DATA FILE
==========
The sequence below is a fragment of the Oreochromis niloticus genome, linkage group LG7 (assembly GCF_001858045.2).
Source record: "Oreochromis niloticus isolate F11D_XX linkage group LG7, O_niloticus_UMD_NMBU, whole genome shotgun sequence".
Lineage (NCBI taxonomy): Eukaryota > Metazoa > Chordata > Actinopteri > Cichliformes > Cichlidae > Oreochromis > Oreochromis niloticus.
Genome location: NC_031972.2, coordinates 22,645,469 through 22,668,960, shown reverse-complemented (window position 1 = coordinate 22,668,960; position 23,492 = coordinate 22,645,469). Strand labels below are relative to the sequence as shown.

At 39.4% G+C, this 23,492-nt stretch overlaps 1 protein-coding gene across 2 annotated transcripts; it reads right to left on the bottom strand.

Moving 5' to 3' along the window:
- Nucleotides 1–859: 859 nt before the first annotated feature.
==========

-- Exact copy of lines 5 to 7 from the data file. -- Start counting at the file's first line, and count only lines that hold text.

At 39.4% G+C, this 23,492-nt stretch overlaps 1 protein-coding gene across 2 annotated transcripts; it reads right to left on the bottom strand.

Moving 5' to 3' along the window:
- Nucleotides 1–859: 859 nt before the first annotated feature.